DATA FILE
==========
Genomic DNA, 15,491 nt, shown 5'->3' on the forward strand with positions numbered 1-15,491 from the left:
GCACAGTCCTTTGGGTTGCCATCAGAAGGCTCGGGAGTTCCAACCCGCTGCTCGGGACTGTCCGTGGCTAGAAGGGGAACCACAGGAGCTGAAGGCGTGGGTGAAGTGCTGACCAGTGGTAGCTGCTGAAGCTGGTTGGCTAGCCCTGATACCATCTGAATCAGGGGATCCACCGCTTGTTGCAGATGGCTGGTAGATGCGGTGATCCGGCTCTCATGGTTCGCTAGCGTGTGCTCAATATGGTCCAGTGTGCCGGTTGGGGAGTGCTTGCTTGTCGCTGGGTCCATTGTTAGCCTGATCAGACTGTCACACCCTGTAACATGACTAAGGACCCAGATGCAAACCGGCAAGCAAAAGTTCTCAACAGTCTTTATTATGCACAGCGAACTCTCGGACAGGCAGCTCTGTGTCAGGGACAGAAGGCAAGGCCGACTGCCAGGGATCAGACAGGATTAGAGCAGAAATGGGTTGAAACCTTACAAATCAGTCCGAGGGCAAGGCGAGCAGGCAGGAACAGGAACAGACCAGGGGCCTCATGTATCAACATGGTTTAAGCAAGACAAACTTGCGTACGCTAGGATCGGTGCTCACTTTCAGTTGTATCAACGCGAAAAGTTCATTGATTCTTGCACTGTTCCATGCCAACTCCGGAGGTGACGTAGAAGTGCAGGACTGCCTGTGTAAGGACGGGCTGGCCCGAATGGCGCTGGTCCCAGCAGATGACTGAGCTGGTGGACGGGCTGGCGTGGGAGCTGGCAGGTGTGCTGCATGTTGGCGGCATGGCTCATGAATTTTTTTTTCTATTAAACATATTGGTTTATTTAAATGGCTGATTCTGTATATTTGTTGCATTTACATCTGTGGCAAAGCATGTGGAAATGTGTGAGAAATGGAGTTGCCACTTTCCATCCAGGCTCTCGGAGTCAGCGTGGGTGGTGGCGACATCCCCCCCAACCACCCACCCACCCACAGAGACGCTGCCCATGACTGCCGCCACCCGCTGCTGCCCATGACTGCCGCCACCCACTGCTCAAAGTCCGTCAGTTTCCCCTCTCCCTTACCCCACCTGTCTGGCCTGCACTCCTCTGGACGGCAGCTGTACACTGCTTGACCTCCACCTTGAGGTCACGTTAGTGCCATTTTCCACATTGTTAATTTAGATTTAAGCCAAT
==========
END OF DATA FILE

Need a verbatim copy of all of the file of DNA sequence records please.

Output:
Genomic DNA, 15,491 nt, shown 5'->3' on the forward strand with positions numbered 1-15,491 from the left:
GCACAGTCCTTTGGGTTGCCATCAGAAGGCTCGGGAGTTCCAACCCGCTGCTCGGGACTGTCCGTGGCTAGAAGGGGAACCACAGGAGCTGAAGGCGTGGGTGAAGTGCTGACCAGTGGTAGCTGCTGAAGCTGGTTGGCTAGCCCTGATACCATCTGAATCAGGGGATCCACCGCTTGTTGCAGATGGCTGGTAGATGCGGTGATCCGGCTCTCATGGTTCGCTAGCGTGTGCTCAATATGGTCCAGTGTGCCGGTTGGGGAGTGCTTGCTTGTCGCTGGGTCCATTGTTAGCCTGATCAGACTGTCACACCCTGTAACATGACTAAGGACCCAGATGCAAACCGGCAAGCAAAAGTTCTCAACAGTCTTTATTATGCACAGCGAACTCTCGGACAGGCAGCTCTGTGTCAGGGACAGAAGGCAAGGCCGACTGCCAGGGATCAGACAGGATTAGAGCAGAAATGGGTTGAAACCTTACAAATCAGTCCGAGGGCAAGGCGAGCAGGCAGGAACAGGAACAGACCAGGGGCCTCATGTATCAACATGGTTTAAGCAAGACAAACTTGCGTACGCTAGGATCGGTGCTCACTTTCAGTTGTATCAACGCGAAAAGTTCATTGATTCTTGCACTGTTCCATGCCAACTCCGGAGGTGACGTAGAAGTGCAGGACTGCCTGTGTAAGGACGGGCTGGCCCGAATGGCGCTGGTCCCAGCAGATGACTGAGCTGGTGGACGGGCTGGCGTGGGAGCTGGCAGGTGTGCTGCATGTTGGCGGCATGGCTCATGAATTTTTTTTTCTATTAAACATATTGGTTTATTTAAATGGCTGATTCTGTATATTTGTTGCATTTACATCTGTGGCAAAGCATGTGGAAATGTGTGAGAAATGGAGTTGCCACTTTCCATCCAGGCTCTCGGAGTCAGCGTGGGTGGTGGCGACATCCCCCCCAACCACCCACCCACCCACAGAGACGCTGCCCATGACTGCCGCCACCCGCTGCTGCCCATGACTGCCGCCACCCACTGCTCAAAGTCCGTCAGTTTCCCCTCTCCCTTACCCCACCTGTCTGGCCTGCACTCCTCTGGACGGCAGCTGTACACTGCTTGACCTCCACCTTGAGGTCACGTTAGTGCCATTTTCCACATTGTTAATTTAGATTTAAGCCAAT